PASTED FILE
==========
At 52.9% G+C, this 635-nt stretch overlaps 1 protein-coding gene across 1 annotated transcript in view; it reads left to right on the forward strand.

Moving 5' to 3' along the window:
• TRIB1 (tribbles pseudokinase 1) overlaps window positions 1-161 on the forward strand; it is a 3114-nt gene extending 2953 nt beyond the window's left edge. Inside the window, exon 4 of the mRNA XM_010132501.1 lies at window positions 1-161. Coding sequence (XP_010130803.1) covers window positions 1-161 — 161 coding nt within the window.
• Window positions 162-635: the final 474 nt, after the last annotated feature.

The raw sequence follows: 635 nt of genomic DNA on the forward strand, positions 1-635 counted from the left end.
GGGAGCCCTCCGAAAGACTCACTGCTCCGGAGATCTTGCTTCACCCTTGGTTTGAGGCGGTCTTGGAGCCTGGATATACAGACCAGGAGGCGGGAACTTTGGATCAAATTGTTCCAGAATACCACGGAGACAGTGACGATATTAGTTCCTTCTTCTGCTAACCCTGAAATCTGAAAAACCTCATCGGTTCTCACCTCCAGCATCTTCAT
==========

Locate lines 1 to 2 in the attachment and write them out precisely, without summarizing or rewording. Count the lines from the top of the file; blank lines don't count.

At 52.9% G+C, this 635-nt stretch overlaps 1 protein-coding gene across 1 annotated transcript in view; it reads left to right on the forward strand.

Moving 5' to 3' along the window: